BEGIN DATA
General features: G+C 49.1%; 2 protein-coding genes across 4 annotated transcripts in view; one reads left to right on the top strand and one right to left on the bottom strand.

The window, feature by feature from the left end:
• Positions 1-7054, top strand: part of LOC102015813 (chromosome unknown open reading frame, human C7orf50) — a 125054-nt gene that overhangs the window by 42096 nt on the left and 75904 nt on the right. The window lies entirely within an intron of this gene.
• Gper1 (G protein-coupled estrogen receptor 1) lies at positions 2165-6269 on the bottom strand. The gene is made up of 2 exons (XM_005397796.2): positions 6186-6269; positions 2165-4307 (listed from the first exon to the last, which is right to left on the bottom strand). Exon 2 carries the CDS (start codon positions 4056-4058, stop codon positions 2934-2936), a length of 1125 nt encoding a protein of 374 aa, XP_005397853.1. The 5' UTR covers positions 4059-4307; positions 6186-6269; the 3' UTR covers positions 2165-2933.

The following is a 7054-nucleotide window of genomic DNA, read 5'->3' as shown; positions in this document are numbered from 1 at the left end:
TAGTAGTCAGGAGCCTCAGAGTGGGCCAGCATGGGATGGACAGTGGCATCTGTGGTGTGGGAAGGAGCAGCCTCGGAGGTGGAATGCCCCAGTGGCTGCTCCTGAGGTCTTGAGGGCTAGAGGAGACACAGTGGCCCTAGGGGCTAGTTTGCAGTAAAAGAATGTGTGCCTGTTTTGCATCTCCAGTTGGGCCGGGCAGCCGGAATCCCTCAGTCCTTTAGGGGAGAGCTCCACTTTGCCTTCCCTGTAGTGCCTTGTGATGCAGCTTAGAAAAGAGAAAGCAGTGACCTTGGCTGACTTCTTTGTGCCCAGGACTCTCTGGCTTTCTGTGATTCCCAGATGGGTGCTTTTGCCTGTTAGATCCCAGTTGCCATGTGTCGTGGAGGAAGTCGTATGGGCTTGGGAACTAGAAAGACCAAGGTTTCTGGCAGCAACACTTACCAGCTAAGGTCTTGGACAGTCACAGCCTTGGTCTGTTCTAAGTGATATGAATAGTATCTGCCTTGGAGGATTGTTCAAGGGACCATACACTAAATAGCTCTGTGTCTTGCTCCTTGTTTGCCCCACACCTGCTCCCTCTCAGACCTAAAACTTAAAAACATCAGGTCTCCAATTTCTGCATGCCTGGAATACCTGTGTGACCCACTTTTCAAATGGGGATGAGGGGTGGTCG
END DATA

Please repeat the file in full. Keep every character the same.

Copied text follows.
General features: G+C 49.1%; 2 protein-coding genes across 4 annotated transcripts in view; one reads left to right on the top strand and one right to left on the bottom strand.

The window, feature by feature from the left end:
• Positions 1-7054, top strand: part of LOC102015813 (chromosome unknown open reading frame, human C7orf50) — a 125054-nt gene that overhangs the window by 42096 nt on the left and 75904 nt on the right. The window lies entirely within an intron of this gene.
• Gper1 (G protein-coupled estrogen receptor 1) lies at positions 2165-6269 on the bottom strand. The gene is made up of 2 exons (XM_005397796.2): positions 6186-6269; positions 2165-4307 (listed from the first exon to the last, which is right to left on the bottom strand). Exon 2 carries the CDS (start codon positions 4056-4058, stop codon positions 2934-2936), a length of 1125 nt encoding a protein of 374 aa, XP_005397853.1. The 5' UTR covers positions 4059-4307; positions 6186-6269; the 3' UTR covers positions 2165-2933.

The following is a 7054-nucleotide window of genomic DNA, read 5'->3' as shown; positions in this document are numbered from 1 at the left end:
TAGTAGTCAGGAGCCTCAGAGTGGGCCAGCATGGGATGGACAGTGGCATCTGTGGTGTGGGAAGGAGCAGCCTCGGAGGTGGAATGCCCCAGTGGCTGCTCCTGAGGTCTTGAGGGCTAGAGGAGACACAGTGGCCCTAGGGGCTAGTTTGCAGTAAAAGAATGTGTGCCTGTTTTGCATCTCCAGTTGGGCCGGGCAGCCGGAATCCCTCAGTCCTTTAGGGGAGAGCTCCACTTTGCCTTCCCTGTAGTGCCTTGTGATGCAGCTTAGAAAAGAGAAAGCAGTGACCTTGGCTGACTTCTTTGTGCCCAGGACTCTCTGGCTTTCTGTGATTCCCAGATGGGTGCTTTTGCCTGTTAGATCCCAGTTGCCATGTGTCGTGGAGGAAGTCGTATGGGCTTGGGAACTAGAAAGACCAAGGTTTCTGGCAGCAACACTTACCAGCTAAGGTCTTGGACAGTCACAGCCTTGGTCTGTTCTAAGTGATATGAATAGTATCTGCCTTGGAGGATTGTTCAAGGGACCATACACTAAATAGCTCTGTGTCTTGCTCCTTGTTTGCCCCACACCTGCTCCCTCTCAGACCTAAAACTTAAAAACATCAGGTCTCCAATTTCTGCATGCCTGGAATACCTGTGTGACCCACTTTTCAAATGGGGATGAGGGGTGGTCG